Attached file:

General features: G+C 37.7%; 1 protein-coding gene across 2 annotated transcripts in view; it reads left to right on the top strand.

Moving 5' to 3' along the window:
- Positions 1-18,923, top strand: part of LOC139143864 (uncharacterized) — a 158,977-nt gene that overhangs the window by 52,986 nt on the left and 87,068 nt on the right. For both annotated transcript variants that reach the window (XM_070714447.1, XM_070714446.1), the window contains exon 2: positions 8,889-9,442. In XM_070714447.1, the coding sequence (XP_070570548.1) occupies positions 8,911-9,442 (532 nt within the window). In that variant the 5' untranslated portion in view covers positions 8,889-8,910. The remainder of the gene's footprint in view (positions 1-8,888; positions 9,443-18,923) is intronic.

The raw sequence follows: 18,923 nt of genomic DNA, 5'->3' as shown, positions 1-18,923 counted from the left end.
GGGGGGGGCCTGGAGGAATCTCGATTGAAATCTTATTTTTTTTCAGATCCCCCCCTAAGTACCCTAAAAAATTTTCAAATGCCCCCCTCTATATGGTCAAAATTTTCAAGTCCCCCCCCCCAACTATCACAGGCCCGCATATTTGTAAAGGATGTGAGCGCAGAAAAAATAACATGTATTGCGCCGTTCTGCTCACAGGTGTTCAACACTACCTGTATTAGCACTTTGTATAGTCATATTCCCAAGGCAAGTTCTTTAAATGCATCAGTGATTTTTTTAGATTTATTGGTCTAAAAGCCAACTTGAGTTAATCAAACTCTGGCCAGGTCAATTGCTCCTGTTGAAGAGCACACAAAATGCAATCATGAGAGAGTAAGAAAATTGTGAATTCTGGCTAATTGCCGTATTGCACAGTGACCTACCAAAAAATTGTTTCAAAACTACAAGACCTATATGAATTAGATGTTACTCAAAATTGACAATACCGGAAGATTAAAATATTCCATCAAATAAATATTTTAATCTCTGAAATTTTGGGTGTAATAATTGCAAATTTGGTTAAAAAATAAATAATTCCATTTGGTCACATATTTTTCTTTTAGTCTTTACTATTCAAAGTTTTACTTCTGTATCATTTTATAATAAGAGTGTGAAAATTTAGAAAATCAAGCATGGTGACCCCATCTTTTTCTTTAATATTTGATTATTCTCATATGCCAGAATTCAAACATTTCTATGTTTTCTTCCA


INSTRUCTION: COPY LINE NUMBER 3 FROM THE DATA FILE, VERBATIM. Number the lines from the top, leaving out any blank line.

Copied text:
- Positions 1-18,923, top strand: part of LOC139143864 (uncharacterized) — a 158,977-nt gene that overhangs the window by 52,986 nt on the left and 87,068 nt on the right. For both annotated transcript variants that reach the window (XM_070714447.1, XM_070714446.1), the window contains exon 2: positions 8,889-9,442. In XM_070714447.1, the coding sequence (XP_070570548.1) occupies positions 8,911-9,442 (532 nt within the window). In that variant the 5' untranslated portion in view covers positions 8,889-8,910. The remainder of the gene's footprint in view (positions 1-8,888; positions 9,443-18,923) is intronic.